The garden has been sadly neglected this past couple of months. Although it bumbled on quite nicely all on its own for a while, now the neglect is beginning to show – although the current spate of appalling weather didn’t help matters at all!
Goodness knows where this carrier bag came from … certainly not from anywhere I shop, but it arrived in the high winds and it has lurked in the phormium for a few days now (sigh). Every day as I go down to the studio I notice it, but I am so focused on what I am up to in the studio that even the carrier bag is neglected.
It is good to be playing with fabric and thread again, although somewhat surprising. It was as if someone had thrown a switch and I moved from being 110% obsessed with the garden to being 110% absorbed in the studio. Not that I am doing anything very exciting (Linda – Please don’t get your hopes up for a flurry of sketchbook pages!) Firstly I did some little scented sachets for a variety of Christmas markets then I was asked to do a workshop for local patch-workers, which will take place next January, so that has meant many hours of preparation, experimentation and boundary pushing – bliss. I am also absorbed in creating some embroidered fabrics for making handbags.
sadly happily an “all or nothing person” and my perpetual gripe is that I don’t seem to get the balance right. Realistically I need to remind myself that it is not a case of either / or rather a case of and / and. It is OK to have a brake from gardening, so I may loose a few plants in the greenhouse to neglect, if I don’t have tulips in the Spring next year it is no biggie and it is absolutely fine to immerse myself in the studio for a few months because I know that come the new year, I will be chomping at the bit to be out amongst the plants once more. The difficulty comes when I have my studio head on and someone asks me if I want an exhibition next year …. I reply “Oh, Yes please!” (beaming happily) then 2 days later the panic sets in as I wonder when on earth I will have the time to get together a body of textile work once the growing season is in full swing.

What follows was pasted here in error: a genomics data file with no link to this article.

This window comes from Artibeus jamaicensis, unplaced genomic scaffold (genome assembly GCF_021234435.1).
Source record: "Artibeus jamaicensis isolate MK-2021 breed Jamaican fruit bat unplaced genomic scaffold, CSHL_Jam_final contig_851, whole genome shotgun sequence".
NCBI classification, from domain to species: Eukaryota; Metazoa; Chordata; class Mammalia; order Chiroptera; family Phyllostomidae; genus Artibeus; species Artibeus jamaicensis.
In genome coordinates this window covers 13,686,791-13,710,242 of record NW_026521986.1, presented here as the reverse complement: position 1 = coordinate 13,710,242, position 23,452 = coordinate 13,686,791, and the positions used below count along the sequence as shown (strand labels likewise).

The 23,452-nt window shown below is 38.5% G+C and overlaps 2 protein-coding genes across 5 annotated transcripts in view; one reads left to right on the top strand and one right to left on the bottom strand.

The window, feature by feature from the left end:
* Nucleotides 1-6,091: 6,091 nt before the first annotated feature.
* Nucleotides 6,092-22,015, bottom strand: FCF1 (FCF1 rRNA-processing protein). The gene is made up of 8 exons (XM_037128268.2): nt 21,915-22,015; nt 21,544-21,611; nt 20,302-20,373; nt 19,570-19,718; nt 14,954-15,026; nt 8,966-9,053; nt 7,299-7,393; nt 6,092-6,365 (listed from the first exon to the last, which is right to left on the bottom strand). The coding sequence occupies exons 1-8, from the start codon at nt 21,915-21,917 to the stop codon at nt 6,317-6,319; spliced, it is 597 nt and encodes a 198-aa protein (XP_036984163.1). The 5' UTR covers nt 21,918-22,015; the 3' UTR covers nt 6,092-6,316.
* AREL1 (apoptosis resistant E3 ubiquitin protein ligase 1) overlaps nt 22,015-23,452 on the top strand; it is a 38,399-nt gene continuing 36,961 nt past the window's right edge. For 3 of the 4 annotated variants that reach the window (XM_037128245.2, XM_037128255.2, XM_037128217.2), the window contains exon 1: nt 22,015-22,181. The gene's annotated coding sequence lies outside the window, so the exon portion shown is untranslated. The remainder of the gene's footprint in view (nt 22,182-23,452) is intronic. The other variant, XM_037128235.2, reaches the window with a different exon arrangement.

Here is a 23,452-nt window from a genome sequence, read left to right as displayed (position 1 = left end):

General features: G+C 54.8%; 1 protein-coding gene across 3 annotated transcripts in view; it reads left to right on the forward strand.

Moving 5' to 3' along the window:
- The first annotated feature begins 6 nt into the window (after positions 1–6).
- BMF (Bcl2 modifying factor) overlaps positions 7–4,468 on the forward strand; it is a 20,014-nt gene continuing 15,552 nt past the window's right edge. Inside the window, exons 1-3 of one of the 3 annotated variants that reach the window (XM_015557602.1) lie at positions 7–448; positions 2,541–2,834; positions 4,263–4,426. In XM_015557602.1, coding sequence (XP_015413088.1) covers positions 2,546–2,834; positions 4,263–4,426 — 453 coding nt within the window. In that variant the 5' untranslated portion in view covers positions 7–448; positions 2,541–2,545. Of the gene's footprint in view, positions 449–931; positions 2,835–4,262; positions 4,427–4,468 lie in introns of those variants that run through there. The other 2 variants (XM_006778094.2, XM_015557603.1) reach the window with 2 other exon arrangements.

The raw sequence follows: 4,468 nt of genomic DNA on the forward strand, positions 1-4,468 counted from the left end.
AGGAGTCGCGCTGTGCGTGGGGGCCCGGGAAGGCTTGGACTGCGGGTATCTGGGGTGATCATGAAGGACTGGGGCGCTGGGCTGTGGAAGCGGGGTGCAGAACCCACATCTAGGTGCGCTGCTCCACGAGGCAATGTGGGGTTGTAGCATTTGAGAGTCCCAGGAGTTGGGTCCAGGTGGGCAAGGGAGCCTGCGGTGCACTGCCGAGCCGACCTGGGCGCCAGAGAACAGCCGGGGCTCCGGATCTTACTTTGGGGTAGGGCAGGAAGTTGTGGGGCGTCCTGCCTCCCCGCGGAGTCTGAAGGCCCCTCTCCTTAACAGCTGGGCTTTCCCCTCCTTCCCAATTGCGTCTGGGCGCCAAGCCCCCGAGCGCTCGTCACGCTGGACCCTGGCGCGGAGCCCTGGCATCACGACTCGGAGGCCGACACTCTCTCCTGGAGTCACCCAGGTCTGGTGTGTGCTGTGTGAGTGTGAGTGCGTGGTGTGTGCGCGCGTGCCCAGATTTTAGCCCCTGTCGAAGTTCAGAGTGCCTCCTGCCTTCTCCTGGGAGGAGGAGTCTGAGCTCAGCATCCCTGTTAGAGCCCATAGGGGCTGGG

In the garden we have to think, plan, observe as well as actually do the business of “gardening”, if we do these things, the garden develops and moves forwards, it grows and flourishes. So it is with the business of making art, if we neglect to think, plan, observe and practise our art or craft, it doesn’t develop and grow. Sadly, our abilities don’t remain static either but rather go backwards, drawing or mark making needs to be practised regularly to remain fluid and active. You would think I would find it easy, to take a moment with a pencil and sketchbook and do a doodle or two in the garden every day, sadly I dont. Maybe it because my hands are always covered with soil, or perhaps because I find it difficult to simply observe the garden without jumping up to pull a weed or tie in a wayward plant – but most likely it is because I am so out of practise at drawing that I really dislike my sketchbook – in transactional analysis terms my “be perfect driver” has kicked in big time! So rather than do a “bad” drawing, I do no drawing at all!
So while I kick myself about being unable to get the balance right between garden and art in my life – as I write this I realize that perhaps it is not about balance at all, but about fluidity being able to move from gardening to mark-making without making a song and dance about it. Picking up my pen and paper when I notice a seed head that would look fabulous done in embroidery, pulling a weed when I walk down to my studio, combining these two important aspects of my life instead of keeping them separate and apart. After all – I did name this blog “An Artist’s Garden”!
The garden despite my neglect has wonderful colour just now, as the Pineapple Sage (Salvia elegans) is covered with flowers. I always think of this glorious splash of colour as the last Hurrah before the winter sets in.